Chinese restaurants are going digital to stay afloat

June 27, 2022

BEIJING – Offering takeout and live streaming now must-have skills for F&B businesses

In front of a rolling camera, Liu Chaoran presents crayfish dishes while reassuring viewers about their quality and encouraging them to stock up.

Liu is the media director of Beijing’s Huda restaurant, famous for its crawfish. The restaurant has turned to live streaming to reach consumers remotely as COVID-19 continues to affect the city, according to a report on news site people.com.cn.

Huda is among the legions of food and beverage companies looking for a new revenue stream by giving themselves a digital boost.

According to a China Hospitality Association survey of 100 catering companies, 90% of companies saw a year-on-year decline in revenue, and 28% of them saw a drop of more than 80% from April to mid-May.

Restaurants in Beijing have coped with the city’s recent suspension of on-site dining by adopting methods such as offering take-out and direct sales. These skills have become essential for restaurants today, Huda Restaurant Operations Manager Zhang Shengtao told people.com.cn.

Hotpot chain Haidilao has connected its qualified branches to offer takeout services with people from its WeChat mini program and third-party delivery platforms, according to Li Yu, who is in charge of Haidilao’s operations on the Chinese mainland. China.

“The plan is that once our restaurants in a city or region are no longer able to offer dine-in services due to COVID-19, they can move all of their operations online. This gives them the flexibility to make quick changes to their operations if needed,” Li said as quoted by people.com.cn.

Xiao Sushi, a sushi chain with more than 30 branches in Beijing, is an early adopter of digital solutions to recoup COVID-19-induced losses.

Chen Xiaodong, the chain’s founder, told China Youth Daily that they started reorienting their operations to focus on takeout sales right after the initial outbreak of COVID-19 in 2020. As a result, the proportion of its online sales grew from 26% to 46% that year.

With more than two years of experience, Xiao Sushi has become a mature takeout supplier. “We saw an increase in our takeout business in May when Beijing suspended catering services,” Chen said.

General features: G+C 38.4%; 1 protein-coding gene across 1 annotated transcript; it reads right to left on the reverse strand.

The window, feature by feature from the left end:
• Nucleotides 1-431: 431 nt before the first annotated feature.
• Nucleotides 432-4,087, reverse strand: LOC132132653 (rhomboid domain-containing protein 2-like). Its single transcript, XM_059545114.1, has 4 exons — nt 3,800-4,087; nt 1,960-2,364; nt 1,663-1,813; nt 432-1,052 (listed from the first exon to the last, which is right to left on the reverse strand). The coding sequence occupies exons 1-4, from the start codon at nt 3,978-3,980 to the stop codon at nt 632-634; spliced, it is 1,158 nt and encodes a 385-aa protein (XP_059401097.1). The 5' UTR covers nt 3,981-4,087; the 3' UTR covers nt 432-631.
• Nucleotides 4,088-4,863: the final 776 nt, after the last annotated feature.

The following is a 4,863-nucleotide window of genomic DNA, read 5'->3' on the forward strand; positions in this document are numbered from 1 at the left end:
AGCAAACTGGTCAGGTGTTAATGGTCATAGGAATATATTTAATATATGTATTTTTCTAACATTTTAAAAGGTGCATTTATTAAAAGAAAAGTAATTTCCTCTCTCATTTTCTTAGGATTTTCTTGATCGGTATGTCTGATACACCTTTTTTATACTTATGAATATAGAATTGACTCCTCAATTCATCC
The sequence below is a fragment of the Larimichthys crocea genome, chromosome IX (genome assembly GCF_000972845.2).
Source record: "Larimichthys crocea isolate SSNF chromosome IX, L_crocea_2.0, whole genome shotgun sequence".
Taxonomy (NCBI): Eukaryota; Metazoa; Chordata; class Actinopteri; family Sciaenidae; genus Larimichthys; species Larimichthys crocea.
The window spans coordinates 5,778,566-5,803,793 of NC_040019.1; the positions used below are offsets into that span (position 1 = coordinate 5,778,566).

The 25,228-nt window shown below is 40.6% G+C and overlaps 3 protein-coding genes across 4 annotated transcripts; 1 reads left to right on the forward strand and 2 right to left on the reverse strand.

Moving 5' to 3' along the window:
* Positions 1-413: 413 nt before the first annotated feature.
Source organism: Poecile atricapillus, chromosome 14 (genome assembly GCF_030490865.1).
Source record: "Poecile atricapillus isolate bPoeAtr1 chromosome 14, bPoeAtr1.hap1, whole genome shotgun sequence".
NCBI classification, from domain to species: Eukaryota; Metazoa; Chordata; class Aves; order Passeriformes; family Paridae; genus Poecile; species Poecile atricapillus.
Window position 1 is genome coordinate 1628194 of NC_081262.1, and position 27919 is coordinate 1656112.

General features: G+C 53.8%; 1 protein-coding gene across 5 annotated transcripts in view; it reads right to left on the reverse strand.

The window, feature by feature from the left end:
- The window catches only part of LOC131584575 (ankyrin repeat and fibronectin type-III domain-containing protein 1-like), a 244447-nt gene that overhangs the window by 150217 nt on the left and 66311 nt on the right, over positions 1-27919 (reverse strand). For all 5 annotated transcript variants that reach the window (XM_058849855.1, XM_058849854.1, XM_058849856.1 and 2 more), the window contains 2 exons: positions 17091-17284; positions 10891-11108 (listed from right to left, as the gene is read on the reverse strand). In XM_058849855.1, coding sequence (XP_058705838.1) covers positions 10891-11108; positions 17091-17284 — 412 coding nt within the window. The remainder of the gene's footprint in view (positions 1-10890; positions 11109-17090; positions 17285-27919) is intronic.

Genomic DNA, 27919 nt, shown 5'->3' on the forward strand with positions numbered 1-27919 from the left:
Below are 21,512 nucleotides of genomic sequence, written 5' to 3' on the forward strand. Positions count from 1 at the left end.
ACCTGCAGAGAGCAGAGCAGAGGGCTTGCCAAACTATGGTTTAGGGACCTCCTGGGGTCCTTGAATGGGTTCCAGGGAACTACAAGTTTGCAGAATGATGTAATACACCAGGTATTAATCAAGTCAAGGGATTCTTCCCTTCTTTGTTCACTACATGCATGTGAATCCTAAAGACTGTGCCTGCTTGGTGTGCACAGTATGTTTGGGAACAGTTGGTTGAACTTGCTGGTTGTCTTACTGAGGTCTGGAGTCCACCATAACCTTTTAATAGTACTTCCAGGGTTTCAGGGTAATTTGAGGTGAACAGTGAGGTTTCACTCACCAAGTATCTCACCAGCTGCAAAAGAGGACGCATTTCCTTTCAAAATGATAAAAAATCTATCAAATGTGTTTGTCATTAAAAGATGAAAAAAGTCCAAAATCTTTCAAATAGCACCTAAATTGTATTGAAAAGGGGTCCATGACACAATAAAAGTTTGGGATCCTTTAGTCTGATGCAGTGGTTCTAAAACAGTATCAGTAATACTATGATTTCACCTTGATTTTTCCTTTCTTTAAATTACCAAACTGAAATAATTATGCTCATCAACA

However, selling takeout has its downsides. One of the biggest drawbacks, according to Chen, is that there is no interaction between diners and restaurant employees.

“We are trying to solve this problem by actively communicating with consumers by phone and other means to quickly address complaints if they arise,” Chen added.

And it turns out that offering take-out isn’t for all types of restaurants. A staff member at a barbecue restaurant in Beijing’s Chaoyang district told China Youth Daily that the restaurant hasn’t received many orders since it launched a takeout service.

“Most customers order items like bibimbap. Very few of them would order BBQ food,” the staff member said.

To help catering companies overcome these difficulties, the China Hospitality Association held a summit and established a committee on the digital transformation of China’s catering industry in Beijing on June 10.

The committee is made up of representatives from more than 20 companies that provide digital solutions to F&B businesses. They include Meituan, Hualala and Weimob.

“Digital technology is especially important at a time when COVID-19 has accelerated the digitalization of the industry,” Chen Xinhua, chairman of the China Hospitality Association, said at the summit.

“The adoption of next-generation technologies, such as big data, cloud computing, the Internet of Things, blockchain and artificial intelligence, can gradually reduce transaction, production and organizational costs for F&B companies,” Chen noted.

“The pandemic has dealt a heavy blow to Chinese catering and catering businesses. But it also made them recognize the need to strengthen their basic skills,” said Wang Dongfeng, an executive at Meituan.

For any catering business, going digital has become one of the pillars for developing its core competencies, Wang noted.

Li Zhenhong, CEO of Candao, a restaurant management system provider headquartered in Guangzhou, Guangdong Province, said, “Decision-making in the digital age must be backed by data. Accelerating digital transformation can improve a company’s ability to deal with crises. »

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